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Senator demands hearings
on translator crisis at FBI
Posted By Paul Sperry On 03/31/2004 @ 1:00 am In Front Page | Comments Disabled
WASHINGTON — “Orrin,” the handwritten note reads, “I worry very much about
all that goes untranslated.”
Sen. Patrick Leahy, D-Vt., recently scribbled the personal message at the
bottom of a formal two-page letter to Sen. Orrin Hatch, R-Utah, chairman of
the Senate Judiciary Committee. In it, the ranking committee member requests
hearings to investigate deficiencies in the FBI’s foreign language
department, where Middle Eastern linguists translate al-Qaida and other
Backlogs of untranslated Arabic chatter by suspected terrorists are piling
higher at the department, thanks to a post-9-11 increase in wiretaps and a
still-chronic shortage of qualified translators, href="/news/article.asp?ARTICLE_ID=34024">as WorldNetDaily first reported
At the same time, the bureau’s Middle Eastern languages program — the key
to intercepting the next al-Qaida plot — has been plagued by charges of
inaccurate translations and security breaches brought by several FBI
linguists fluent in both Arabic and Farsi since 9-11. They’ve lodged
complaints with the staffs of both Leahy and Sen. Charles Grassley, a
Republican member of the Judiciary committee and long-time FBI watchdog.
“Surely issues that implicate the very essence of the FBI’s counterterrorism
and counterintelligence missions should take priority in our oversight
responsibilities on the Senate Judiciary Committee,” Leahy wrote Hatch.
“In my view,” he added, “the committee has not fulfilled its oversight role
on this critical issue.”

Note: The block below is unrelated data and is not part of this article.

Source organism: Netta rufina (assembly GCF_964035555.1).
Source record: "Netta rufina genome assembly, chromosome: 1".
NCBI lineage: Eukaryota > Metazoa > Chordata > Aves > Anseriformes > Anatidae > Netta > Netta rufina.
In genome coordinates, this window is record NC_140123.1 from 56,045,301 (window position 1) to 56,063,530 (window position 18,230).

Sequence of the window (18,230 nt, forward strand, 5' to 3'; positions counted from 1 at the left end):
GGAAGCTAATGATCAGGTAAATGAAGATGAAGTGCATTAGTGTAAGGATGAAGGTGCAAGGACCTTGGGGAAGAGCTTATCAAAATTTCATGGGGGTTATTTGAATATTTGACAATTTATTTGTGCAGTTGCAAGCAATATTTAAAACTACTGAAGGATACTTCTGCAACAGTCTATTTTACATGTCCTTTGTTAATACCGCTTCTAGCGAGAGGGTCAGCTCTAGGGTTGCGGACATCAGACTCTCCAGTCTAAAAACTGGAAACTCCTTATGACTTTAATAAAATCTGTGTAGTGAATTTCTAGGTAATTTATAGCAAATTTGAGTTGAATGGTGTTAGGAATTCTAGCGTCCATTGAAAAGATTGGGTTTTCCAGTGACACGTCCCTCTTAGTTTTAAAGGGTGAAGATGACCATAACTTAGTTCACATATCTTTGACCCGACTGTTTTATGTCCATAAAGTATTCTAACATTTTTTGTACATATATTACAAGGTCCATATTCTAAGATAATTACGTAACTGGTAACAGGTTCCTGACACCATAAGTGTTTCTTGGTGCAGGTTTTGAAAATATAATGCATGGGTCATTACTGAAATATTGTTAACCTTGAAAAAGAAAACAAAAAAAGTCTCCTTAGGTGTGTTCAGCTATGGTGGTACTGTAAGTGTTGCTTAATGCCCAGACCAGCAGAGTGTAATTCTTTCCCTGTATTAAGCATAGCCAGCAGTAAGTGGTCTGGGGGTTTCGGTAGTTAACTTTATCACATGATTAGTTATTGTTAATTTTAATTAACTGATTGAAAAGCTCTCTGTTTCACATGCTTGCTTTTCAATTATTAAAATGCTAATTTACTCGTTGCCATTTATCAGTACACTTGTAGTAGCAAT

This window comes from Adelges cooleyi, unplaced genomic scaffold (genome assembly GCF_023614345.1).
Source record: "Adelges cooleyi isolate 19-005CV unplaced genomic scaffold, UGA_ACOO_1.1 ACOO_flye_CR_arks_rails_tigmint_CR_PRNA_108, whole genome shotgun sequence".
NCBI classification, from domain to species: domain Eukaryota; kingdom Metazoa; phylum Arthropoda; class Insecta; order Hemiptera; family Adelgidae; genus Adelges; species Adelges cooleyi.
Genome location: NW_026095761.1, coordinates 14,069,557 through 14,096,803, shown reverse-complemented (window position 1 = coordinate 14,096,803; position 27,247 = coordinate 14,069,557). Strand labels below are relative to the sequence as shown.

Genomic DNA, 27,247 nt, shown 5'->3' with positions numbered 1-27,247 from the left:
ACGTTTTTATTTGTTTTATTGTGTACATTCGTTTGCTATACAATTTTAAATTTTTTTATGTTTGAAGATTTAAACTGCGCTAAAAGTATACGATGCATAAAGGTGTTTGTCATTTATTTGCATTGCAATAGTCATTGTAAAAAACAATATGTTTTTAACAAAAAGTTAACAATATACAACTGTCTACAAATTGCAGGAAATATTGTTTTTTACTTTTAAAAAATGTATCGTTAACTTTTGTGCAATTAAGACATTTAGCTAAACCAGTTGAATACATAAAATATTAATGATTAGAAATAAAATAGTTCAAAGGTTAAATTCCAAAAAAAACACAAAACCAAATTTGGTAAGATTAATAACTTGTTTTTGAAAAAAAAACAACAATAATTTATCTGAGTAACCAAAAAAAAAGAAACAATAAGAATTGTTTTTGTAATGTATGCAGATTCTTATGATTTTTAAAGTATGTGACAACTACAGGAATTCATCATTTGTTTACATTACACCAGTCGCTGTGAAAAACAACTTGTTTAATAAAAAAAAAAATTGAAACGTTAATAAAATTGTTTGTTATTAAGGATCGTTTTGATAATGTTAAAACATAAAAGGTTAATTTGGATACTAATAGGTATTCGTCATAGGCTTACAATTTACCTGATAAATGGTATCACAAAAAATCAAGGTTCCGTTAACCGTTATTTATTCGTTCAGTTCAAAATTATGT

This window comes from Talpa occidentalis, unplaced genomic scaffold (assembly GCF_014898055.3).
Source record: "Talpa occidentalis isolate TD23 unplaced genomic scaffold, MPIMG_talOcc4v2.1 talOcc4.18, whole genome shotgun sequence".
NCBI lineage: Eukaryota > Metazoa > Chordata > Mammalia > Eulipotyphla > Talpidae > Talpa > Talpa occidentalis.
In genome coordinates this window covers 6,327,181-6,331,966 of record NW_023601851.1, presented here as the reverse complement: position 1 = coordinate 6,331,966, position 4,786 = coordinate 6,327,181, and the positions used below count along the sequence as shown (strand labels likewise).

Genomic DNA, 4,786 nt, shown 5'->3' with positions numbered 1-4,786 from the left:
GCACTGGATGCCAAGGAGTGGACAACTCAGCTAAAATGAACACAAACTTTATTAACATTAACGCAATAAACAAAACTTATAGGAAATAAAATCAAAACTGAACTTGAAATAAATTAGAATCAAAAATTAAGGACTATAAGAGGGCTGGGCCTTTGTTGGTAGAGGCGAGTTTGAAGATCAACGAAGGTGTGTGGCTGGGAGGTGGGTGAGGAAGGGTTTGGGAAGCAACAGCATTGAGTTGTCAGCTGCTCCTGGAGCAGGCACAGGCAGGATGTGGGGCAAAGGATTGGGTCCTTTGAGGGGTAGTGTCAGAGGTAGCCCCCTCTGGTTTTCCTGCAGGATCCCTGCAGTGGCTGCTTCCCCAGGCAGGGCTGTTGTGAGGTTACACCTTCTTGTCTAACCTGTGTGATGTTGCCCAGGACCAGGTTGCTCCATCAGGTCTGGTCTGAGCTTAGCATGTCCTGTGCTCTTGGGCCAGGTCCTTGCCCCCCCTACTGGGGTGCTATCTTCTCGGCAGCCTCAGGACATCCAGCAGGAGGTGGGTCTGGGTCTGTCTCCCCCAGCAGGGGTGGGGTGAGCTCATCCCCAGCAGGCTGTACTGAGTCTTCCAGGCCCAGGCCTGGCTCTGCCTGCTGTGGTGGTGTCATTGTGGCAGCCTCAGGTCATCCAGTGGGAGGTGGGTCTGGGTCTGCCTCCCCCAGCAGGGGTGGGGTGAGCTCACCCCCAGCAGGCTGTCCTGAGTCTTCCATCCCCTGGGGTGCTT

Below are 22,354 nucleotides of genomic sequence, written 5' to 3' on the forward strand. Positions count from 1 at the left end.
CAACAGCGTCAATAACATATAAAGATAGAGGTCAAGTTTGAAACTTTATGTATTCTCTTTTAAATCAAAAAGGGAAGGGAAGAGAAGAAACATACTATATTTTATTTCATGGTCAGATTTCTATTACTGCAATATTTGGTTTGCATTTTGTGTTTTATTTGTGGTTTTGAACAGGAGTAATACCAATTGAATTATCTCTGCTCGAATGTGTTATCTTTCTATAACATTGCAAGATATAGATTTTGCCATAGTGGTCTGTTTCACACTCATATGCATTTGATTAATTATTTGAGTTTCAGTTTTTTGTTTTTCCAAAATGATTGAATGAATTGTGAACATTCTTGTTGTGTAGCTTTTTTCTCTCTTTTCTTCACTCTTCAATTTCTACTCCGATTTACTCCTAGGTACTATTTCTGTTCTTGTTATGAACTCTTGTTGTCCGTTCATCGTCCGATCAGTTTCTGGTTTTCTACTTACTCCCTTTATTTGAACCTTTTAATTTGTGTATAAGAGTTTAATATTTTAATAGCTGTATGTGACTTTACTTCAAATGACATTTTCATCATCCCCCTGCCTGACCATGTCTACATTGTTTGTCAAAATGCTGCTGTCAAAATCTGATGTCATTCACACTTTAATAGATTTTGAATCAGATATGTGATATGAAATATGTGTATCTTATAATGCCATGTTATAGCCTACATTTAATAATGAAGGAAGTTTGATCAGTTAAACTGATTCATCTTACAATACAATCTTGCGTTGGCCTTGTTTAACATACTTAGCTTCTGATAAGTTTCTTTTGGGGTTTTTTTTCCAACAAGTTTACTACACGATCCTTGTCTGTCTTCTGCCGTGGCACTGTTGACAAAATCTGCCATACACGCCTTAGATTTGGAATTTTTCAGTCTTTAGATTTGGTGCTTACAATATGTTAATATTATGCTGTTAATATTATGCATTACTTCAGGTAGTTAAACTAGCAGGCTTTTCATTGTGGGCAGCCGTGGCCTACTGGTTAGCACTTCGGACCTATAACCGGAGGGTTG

His letter, a copy of which was obtained by WorldNetDaily (page 1, page 2), is dated March 2.
Tracy Schmaler, a spokeswoman for the ranking member, says chairman Hatch
has not responded to the hearing request.
One FBI whistleblower, who describes the translation problem as a “crisis,”
contends Hatch has a “laissez-faire attitude” regarding the issue, and would
rather not deal with it.
A spokesman for the chairman, Margarita Tapia, did not return repeated phone
calls for comment.
Separately, Leahy also wrote a three-page letter on the same day to Attorney
General John Ashcroft and FBI Director Robert Mueller (page 1, page 2, page 3). In that letter, he
asked Mueller for a full accounting of the bureau’s backlog of untranslated
electronic intercepts of suspected terrorist conversations.
“Please estimate the number of hours of talk by suspected terrorists that
are going untranslated for more than 12 hours, for more than 48 hours, for
more than one week and for more than one month,” Leahy said.
Reportedly, Mueller, responding to recent criticism, has instated a “12-hour
rule,” whereby all terror-related intercepts must be translated within 12
FBI spokesman Ed Cogswell said he was not familiar with Leahy’s data
request, but would look into it. He did not get back by deadline.
Leahy, who authored a provision in the PATRIOT Act to speed up translator